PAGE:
Calling tea-drinking inhabitants of the USA.|
I wonder if any of you could please reassure my poor stressing flatmate that tea, specifically Lady Grey Tea and Green Jasmine Tea, and also utensils for the preparation thereof, are readily available in the US.
I can't speak for the entire US, but here in Seattle there are a number of FANTASTIC tea shops. Tea has really started to catch on in the US in the past 5 or 6 years, so I wouldn't be surprised if most places don't have places to get decent teas.
Why yes. Yes, they are.
And if the stores ever do run out, there's quite a bit left in Boston Harbour.
|Date:||January 31st, 2010 01:31 pm (UTC)|| |
Lis drinks a fair bit of green jasmine tea, and I've seen plenty of Lady Gray in the stores.
|Date:||January 31st, 2010 02:54 pm (UTC)|| |
Green jasmine is easy to find; for Lady Grey she might have to hunt around a little.
Utensils are readily available: teakettles, whistling and otherwise, but they're the kind you put on the stovetop, not the common British electric kind.
Strainers, tea balls, etc. are also readily available (though she might just want to toss one or two in her luggage, since places she stays may have a kettle, a stove, and tea in bags).
... Americans don't care about tea nearly as much as some other peoples do. So tea is available, but much of it is mediocre at best, and proper utensils are not always readily available. If you want genuinely fine tea and tools, you'll need to hunt for a specialty store.
Sorry. But don't get your flatmate's hopes up.
|Date:||January 31st, 2010 04:04 pm (UTC)|| |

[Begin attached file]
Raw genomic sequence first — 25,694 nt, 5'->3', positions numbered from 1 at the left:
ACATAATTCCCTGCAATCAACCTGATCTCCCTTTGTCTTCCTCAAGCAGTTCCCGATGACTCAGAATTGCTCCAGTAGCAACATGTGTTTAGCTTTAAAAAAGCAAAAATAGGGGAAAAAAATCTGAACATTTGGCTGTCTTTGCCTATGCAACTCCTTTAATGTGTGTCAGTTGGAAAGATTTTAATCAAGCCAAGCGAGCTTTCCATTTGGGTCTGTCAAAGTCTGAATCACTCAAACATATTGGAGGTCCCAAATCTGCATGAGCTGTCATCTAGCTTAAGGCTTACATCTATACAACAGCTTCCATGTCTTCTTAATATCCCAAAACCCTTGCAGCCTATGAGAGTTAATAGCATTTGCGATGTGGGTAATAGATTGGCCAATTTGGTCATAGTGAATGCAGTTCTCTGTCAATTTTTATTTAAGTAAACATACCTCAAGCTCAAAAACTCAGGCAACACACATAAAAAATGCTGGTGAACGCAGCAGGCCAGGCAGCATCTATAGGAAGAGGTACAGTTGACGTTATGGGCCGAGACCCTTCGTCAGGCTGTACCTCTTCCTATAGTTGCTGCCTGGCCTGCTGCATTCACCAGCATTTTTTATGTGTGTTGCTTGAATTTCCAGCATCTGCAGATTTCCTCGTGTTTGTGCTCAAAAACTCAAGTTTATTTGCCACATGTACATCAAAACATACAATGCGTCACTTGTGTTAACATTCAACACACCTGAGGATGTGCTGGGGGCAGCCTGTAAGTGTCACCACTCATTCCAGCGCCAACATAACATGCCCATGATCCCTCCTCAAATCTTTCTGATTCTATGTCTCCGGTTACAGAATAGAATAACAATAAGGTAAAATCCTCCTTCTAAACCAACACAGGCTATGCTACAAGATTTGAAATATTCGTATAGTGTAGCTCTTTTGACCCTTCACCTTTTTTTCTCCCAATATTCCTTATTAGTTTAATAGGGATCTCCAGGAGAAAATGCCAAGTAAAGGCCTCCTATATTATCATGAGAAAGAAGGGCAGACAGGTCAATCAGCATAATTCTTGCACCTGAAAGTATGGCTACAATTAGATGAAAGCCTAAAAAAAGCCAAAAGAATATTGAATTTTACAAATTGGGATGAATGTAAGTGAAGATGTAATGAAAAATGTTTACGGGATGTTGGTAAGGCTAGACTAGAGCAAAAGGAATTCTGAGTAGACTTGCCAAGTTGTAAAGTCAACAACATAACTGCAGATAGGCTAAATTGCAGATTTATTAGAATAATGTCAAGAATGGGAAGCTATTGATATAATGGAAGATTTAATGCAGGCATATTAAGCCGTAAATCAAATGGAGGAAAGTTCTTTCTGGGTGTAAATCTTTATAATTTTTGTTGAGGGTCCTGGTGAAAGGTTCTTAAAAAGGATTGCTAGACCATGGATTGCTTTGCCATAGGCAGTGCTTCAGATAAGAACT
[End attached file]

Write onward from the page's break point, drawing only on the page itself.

Both are available at a number of tea and coffee shops in the Baltimore area. And for that matter, in Dallas, Texas. Green Jasmine tea is something you can find anywhere there's an Asian grocery store, which would be just about every city I can think of now. Lady Grey is a bit more difficult to find, but we manage to keep a good supply.
Utensils now, that's a bit trickier. In our home we make tea by placing whole tea leaves into a teapot, pouring hot water over them, waiting a few minutes, and then pouring through a small strainer. When we go out, we use tea bags. We do have a true silver tea service too, though we seldom use it.
Thanks everyone. Flatmate has been organising visas, selling furniture, sorting out which clothes to take, which to store and which to throw/give away, and I think the magnitude of the move may be catching up with her. In addition to this she's been hearing horror stories about the difficulties of getting anything set up without having a credit rating (non-US ones don't count apparantly) and not being able to buy an electric kettle. The idea of not having tea for breakfast suddenly seemed enormous, but I think she's reassured about the tea thing at least.